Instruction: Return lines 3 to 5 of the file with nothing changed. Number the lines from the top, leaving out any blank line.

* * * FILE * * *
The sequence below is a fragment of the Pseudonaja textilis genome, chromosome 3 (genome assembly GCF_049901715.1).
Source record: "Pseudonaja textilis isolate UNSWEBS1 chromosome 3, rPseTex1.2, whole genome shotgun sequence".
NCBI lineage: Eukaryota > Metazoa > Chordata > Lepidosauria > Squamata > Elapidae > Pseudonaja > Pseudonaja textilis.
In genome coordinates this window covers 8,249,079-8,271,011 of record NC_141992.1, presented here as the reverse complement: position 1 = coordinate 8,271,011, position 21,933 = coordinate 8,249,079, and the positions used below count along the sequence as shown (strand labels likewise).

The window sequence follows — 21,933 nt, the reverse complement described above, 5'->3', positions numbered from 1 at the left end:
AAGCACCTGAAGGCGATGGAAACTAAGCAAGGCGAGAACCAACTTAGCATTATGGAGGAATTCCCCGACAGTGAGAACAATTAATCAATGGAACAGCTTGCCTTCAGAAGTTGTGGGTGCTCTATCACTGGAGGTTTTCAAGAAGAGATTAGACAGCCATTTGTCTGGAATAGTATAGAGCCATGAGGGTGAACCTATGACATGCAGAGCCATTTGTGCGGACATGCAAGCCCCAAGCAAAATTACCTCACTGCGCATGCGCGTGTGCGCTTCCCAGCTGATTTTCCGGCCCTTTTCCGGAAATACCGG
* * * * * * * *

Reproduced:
NCBI lineage: Eukaryota > Metazoa > Chordata > Lepidosauria > Squamata > Elapidae > Pseudonaja > Pseudonaja textilis.
In genome coordinates this window covers 8,249,079-8,271,011 of record NC_141992.1, presented here as the reverse complement: position 1 = coordinate 8,271,011, position 21,933 = coordinate 8,249,079, and the positions used below count along the sequence as shown (strand labels likewise).

The window sequence follows — 21,933 nt, the reverse complement described above, 5'->3', positions numbered from 1 at the left end: